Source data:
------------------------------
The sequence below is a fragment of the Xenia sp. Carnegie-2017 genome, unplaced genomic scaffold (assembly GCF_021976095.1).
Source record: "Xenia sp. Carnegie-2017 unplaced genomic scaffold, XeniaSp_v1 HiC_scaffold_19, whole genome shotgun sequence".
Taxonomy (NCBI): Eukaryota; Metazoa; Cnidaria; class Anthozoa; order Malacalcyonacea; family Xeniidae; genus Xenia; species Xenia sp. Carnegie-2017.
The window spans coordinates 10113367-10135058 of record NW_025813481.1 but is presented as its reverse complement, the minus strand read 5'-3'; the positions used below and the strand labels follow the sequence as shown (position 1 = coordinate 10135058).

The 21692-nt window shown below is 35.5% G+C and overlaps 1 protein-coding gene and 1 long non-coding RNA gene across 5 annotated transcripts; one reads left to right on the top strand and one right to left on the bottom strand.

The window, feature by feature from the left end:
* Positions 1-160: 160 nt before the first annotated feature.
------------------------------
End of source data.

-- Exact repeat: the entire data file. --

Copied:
The sequence below is a fragment of the Xenia sp. Carnegie-2017 genome, unplaced genomic scaffold (assembly GCF_021976095.1).
Source record: "Xenia sp. Carnegie-2017 unplaced genomic scaffold, XeniaSp_v1 HiC_scaffold_19, whole genome shotgun sequence".
Taxonomy (NCBI): Eukaryota; Metazoa; Cnidaria; class Anthozoa; order Malacalcyonacea; family Xeniidae; genus Xenia; species Xenia sp. Carnegie-2017.
The window spans coordinates 10113367-10135058 of record NW_025813481.1 but is presented as its reverse complement, the minus strand read 5'-3'; the positions used below and the strand labels follow the sequence as shown (position 1 = coordinate 10135058).

The 21692-nt window shown below is 35.5% G+C and overlaps 1 protein-coding gene and 1 long non-coding RNA gene across 5 annotated transcripts; one reads left to right on the top strand and one right to left on the bottom strand.

The window, feature by feature from the left end:
* Positions 1-160: 160 nt before the first annotated feature.